Rozlana Taukina, head of the Kazakh nongovernmental organization, Journalists in Trouble, is preparing for her trial. She could be fined or jailed for holding a flash rally in support of jailed journalists in Almaty on January 6. Radio Azattyq, RFE/RL’s Kazakhstan service, spoke to her about the rally, media freedom in her country and Kazakhstan’s commitments as chairman of the international human rights watchdog, the OSCE.Azattyq:
Ms Taukina, why did you organize the rally and why now?Rozlana Taukina:
On 6 January we held a flash rally to mark the first anniversary of the arrest of journalist Ramazan Esergepov, who became a victim for his professional activities. At the same time we remembered other journalists who are in jail now. There are three of them. They are Tokbergen Abiev, chief editor of Zakon i Pravosudie
(Law and Justice) newspaper; Alpamys Bekturganov, who criticized the governor of West Kazakhstan Region and Tokhniyaz Kuchukov.
Therefore we went to Arbat [square] and launched blue and yellow balloons with the jailed journalists’ names on them. We have been fighting for their release and will continue to do so because it does not befit a country that has become OSCE chairman to suppress freedom of speech in this way. That is why we thought that it was very important to attract the attention of the public and our state bodies to the problem.Azattyq:
What hopes do you have for this year, the year that Kazakhstan implements its obligations
as OSCE chairman?Rozlana Taukina:
As you know it is a very prestigious post. If a country becomes OSCE chairman, practically, it holds this position for three years. At the beginning it will be as future chairman, then as chairman and finally as former chairman.
During these three years the country not only holds this important post in the international organization, but it also advocates democratic reforms and proper means of state governing, and most importantly, supports the protection of human rights, including electoral and legislative ones as well as all of the fundamental human rights.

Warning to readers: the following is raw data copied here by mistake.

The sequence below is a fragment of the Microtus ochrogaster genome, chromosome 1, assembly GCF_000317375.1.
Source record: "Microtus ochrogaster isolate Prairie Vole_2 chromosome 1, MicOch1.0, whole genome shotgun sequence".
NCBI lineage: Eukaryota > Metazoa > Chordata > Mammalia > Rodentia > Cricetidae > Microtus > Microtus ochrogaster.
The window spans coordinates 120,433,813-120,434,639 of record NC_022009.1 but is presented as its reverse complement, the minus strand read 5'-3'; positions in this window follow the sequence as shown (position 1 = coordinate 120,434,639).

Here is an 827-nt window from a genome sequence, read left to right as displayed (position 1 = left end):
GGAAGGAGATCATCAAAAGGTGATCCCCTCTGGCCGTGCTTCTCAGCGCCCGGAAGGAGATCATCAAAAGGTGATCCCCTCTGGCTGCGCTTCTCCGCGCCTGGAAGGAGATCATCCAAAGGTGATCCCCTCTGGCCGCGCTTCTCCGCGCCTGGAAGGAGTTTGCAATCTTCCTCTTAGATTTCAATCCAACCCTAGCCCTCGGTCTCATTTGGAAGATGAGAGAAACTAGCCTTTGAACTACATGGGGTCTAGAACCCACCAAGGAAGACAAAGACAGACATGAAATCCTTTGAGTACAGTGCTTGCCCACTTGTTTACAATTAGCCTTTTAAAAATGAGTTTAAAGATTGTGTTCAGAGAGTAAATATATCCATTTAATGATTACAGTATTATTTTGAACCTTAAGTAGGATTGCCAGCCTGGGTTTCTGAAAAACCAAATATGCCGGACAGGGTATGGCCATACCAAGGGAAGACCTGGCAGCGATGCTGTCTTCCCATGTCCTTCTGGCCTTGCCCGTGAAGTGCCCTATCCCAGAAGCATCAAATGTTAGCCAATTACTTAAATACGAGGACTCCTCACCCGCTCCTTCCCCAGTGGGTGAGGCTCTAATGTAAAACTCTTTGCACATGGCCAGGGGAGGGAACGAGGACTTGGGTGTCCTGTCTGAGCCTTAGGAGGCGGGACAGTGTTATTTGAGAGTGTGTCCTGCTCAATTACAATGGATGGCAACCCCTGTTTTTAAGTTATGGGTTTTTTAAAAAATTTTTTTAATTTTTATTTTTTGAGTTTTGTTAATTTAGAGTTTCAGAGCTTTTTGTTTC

However, these principles were not observed when Kazakhstan was designated chairman of the OSCE. There is still huge pressure on freedom of speech in Kazakhstan, as evidenced by the sentencing of four journalists in 2009.
In addition, many other journalists have faced court proceedings and 140 officials sued journalists allegedly for slander and damaging their honor and dignity. As a result of this, Taszhargan
newspaper became bankrupt and Respublika
newspaper is on the verge of bankruptcy because it must pay a huge fine to BTA Bank in a libel case. In addition, our country’s printing houses, including private ones, refuse to provide their services to Respublika
, Alga, and Azat
At the dawn of Kazakhstan’s independence you directed the independent Totem TV and Radio Company and educated a lot of professional journalists. Could you tell us if you know of other instances in Kazakhstan’s history when four journalists were put behind bars?Rozlana Taukina:
Well, before it used to be that media outlets were shut down. But there were never cases when journalists were jailed for their professional activities and critical articles. And therefore, I think that it is an outrageous case that in 2009, when Kazakhstan became a future chairman of the OSCE, the country faced a situation where journalists were threatened. The four cases I mentioned earlier amount to intimidation of all journalists in Kazakhstan.
I can say that many journalists have problems. Some of them have been beaten and others have had telephone calls with threats, not only from authorities but also from criminals. Those criminals were either hired or they showed their own initiative in such ways.
In fact, the country’s law-enforcement bodies do not investigate such threats and attacks on journalists. The killers of Kyrgyz journalist Gennady Pavlyuk
, who was murdered in Almaty a month ago, have not been found. As for cases of journalists who were attacked in the country, mainly in opposition journalists’ cases, there are doubtful defendants. I am talking about the cases of Artyom Miusov and Bakhytzhan Nurpeisov.
And therefore I think that it is easier for law-enforcement bodies to report on detected crimes, for example, if they detain journalists protesting at peaceful flash rallies and accuse them of violating administrative laws.
Taking into consideration the events that took place in Kazakhstan one year before its OSCE chairmanship, we have very pessimistic views because today Kazakhstan does not struggle to democratize the country; on the contrary, it tries to constrict information space. Kazakhstan does not want to see any journalists who oppose the authorities, they do not allow any information to be released outside the country if it harms Kazakhstan’s image during its OSCE chairmanship.
Nowadays such measures have been taken in Kazakhstan so that pluralism and alternative view points are being destroyed. Even the number of newspapers that oppose the authorities has been decreased. Before we used to talk about 10-15 newspapers, and now there are only three-four such newspapers left.Azattyq:
Ms Taukina, thank you.By Gulmira Kamziyeva, RFE/RL Kazakh Service